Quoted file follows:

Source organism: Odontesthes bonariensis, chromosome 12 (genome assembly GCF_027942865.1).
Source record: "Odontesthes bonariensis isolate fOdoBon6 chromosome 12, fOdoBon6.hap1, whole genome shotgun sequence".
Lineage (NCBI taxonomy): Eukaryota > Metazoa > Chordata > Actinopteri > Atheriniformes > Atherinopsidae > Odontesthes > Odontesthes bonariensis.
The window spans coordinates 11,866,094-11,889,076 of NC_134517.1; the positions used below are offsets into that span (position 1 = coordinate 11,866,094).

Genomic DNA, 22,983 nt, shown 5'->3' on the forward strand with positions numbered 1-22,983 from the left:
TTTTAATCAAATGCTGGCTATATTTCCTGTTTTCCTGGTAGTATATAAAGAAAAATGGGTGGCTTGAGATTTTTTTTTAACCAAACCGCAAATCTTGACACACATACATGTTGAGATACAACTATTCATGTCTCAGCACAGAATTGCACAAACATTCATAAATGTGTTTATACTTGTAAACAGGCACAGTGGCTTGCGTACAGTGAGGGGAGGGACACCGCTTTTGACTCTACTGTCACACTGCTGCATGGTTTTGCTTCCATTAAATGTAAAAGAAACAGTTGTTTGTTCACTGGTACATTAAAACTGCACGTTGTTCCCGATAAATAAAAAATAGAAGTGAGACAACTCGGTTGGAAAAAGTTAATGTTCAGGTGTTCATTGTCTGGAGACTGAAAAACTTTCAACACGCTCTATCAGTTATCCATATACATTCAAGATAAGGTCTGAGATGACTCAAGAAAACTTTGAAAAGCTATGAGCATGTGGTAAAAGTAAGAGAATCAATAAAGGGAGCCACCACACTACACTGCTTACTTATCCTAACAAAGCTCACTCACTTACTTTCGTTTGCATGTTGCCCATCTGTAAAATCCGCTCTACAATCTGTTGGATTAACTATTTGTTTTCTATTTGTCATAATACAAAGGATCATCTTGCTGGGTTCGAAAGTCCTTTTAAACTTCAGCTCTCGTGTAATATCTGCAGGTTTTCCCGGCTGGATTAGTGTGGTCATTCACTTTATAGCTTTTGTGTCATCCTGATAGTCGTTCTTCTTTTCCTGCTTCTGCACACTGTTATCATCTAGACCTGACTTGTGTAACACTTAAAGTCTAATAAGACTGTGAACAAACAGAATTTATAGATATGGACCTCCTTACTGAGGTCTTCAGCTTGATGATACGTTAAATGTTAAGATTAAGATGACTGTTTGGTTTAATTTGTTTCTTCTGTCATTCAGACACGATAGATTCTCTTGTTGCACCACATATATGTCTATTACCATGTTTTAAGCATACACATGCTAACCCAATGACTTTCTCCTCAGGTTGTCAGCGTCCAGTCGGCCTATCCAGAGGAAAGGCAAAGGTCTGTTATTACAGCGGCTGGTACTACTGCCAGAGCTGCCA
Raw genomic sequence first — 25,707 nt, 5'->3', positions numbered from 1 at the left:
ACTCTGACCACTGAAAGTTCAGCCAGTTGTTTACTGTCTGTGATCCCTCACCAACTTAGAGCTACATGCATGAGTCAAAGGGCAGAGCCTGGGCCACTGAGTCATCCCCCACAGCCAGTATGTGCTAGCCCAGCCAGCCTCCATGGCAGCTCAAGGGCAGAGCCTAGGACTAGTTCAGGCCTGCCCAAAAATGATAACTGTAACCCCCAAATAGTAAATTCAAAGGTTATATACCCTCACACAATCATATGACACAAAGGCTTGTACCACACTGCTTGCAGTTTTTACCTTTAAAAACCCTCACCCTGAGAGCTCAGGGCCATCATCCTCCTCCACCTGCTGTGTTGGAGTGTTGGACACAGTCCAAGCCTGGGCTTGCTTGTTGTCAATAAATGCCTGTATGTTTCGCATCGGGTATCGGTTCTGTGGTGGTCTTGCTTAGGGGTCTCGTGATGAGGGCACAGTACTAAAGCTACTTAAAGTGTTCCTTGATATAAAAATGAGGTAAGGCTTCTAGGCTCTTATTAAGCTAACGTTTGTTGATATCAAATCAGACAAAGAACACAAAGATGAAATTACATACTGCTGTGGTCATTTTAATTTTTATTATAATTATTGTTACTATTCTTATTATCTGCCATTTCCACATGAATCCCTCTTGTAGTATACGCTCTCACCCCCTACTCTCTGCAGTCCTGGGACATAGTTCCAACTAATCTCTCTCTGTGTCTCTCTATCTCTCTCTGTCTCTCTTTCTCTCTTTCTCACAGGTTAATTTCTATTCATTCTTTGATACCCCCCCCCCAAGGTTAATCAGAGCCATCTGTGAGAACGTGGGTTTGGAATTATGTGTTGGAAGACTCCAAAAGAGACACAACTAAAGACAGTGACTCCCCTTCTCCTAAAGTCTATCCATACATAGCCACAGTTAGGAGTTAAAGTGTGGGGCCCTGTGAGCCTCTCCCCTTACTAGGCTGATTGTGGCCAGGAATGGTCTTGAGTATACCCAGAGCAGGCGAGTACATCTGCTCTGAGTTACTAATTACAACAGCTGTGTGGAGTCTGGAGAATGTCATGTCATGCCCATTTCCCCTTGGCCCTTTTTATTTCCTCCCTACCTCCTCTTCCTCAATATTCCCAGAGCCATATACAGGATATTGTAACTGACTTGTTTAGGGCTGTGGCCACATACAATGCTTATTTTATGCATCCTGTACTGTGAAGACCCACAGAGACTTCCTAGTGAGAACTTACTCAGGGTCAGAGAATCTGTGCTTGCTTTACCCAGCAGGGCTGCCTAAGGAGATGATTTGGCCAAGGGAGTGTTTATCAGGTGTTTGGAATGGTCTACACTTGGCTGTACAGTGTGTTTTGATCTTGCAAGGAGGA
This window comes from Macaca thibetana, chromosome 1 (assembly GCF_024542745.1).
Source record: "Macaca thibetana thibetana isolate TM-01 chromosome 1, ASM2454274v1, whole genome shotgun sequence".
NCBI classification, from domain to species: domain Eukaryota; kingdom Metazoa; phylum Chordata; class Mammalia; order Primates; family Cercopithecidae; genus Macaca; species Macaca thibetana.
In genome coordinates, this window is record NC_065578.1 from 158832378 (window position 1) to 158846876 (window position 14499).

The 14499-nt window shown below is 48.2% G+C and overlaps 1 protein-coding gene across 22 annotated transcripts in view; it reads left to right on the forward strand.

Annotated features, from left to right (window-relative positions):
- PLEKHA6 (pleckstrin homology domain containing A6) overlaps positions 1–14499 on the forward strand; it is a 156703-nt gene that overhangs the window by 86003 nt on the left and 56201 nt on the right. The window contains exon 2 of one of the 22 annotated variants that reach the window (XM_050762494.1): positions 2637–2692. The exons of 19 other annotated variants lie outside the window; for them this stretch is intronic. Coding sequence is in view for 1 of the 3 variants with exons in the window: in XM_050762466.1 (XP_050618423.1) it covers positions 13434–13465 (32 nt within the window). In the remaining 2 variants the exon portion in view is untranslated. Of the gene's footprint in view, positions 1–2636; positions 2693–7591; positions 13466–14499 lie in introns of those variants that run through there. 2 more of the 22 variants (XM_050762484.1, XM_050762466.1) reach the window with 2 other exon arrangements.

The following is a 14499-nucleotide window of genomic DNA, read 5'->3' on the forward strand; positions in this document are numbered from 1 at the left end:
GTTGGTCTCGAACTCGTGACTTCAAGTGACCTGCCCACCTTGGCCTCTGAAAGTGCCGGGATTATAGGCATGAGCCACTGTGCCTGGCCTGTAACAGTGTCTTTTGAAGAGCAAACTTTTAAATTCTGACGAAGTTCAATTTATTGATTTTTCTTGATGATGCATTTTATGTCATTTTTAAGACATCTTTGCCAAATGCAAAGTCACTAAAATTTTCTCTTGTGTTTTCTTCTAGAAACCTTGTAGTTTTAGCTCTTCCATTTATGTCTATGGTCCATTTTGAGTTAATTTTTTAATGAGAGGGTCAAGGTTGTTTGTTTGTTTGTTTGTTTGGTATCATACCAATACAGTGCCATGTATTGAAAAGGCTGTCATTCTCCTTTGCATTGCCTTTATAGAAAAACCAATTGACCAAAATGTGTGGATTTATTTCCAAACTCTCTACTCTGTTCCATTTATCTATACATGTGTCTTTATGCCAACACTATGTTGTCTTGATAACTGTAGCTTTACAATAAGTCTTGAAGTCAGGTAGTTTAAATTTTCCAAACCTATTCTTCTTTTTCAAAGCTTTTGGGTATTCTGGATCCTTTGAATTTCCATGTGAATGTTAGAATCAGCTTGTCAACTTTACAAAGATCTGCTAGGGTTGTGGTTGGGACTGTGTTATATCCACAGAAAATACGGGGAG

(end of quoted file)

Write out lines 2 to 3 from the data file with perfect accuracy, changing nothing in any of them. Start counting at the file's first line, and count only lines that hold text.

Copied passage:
Source record: "Odontesthes bonariensis isolate fOdoBon6 chromosome 12, fOdoBon6.hap1, whole genome shotgun sequence".
Lineage (NCBI taxonomy): Eukaryota > Metazoa > Chordata > Actinopteri > Atheriniformes > Atherinopsidae > Odontesthes > Odontesthes bonariensis.